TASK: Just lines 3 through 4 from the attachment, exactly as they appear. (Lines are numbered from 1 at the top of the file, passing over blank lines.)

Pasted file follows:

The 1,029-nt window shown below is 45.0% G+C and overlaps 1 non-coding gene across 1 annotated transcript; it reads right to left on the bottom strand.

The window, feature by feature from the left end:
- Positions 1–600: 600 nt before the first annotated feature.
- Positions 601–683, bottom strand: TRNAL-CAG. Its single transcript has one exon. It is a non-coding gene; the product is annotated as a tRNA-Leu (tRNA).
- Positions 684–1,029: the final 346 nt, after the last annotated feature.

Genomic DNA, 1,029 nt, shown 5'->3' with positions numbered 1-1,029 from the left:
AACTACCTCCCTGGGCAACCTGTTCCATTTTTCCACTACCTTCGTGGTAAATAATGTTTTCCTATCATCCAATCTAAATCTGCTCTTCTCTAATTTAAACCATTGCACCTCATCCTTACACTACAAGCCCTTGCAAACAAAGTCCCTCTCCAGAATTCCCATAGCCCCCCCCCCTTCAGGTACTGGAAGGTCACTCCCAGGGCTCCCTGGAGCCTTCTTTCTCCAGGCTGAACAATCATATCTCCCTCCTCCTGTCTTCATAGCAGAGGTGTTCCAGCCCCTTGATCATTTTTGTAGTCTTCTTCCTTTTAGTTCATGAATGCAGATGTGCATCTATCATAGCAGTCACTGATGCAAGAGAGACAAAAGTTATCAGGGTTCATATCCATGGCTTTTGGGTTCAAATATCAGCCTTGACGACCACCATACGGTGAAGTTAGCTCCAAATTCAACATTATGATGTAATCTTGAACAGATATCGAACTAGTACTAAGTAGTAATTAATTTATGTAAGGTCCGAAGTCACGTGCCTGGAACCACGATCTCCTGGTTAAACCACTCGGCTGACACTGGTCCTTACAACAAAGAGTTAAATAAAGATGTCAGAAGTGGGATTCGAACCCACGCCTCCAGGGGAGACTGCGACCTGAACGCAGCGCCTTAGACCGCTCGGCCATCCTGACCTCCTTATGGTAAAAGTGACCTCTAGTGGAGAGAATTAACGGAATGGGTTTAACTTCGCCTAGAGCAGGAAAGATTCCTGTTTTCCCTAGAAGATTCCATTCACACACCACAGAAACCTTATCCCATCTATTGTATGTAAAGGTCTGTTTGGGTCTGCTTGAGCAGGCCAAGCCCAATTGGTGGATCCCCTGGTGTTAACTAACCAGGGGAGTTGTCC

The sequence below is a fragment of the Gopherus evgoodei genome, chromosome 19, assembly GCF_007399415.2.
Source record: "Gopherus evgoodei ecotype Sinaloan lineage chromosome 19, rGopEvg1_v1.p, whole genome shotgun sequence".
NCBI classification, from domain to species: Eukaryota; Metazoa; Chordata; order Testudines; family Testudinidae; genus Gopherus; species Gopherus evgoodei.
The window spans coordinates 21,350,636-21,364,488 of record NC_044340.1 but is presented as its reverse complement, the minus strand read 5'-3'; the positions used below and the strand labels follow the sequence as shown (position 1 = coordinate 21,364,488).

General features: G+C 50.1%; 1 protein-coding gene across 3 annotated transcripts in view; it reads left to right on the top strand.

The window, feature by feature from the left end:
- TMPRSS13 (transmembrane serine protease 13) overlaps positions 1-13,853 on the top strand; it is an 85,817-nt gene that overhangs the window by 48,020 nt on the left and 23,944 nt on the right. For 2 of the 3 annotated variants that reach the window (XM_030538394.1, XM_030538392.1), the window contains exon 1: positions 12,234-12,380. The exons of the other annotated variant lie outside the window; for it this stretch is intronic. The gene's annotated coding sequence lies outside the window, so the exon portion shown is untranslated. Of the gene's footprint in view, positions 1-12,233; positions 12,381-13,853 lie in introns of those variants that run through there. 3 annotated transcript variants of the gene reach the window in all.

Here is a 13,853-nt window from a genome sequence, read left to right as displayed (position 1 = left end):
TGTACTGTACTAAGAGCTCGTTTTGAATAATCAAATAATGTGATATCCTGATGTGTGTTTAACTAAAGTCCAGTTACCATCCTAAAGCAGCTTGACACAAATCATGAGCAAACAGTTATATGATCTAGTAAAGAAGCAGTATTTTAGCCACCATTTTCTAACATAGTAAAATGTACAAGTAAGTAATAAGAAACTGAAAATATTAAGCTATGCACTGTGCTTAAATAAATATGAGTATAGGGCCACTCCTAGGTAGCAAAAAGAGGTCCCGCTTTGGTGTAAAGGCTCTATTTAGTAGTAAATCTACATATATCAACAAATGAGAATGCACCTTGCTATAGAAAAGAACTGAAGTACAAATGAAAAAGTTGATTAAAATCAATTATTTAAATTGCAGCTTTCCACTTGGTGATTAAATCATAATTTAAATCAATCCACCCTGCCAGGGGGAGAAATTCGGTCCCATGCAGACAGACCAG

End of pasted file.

- Positions 1–600: 600 nt before the first annotated feature.
- Positions 601–683, bottom strand: TRNAL-CAG. Its single transcript has one exon. It is a non-coding gene; the product is annotated as a tRNA-Leu (tRNA).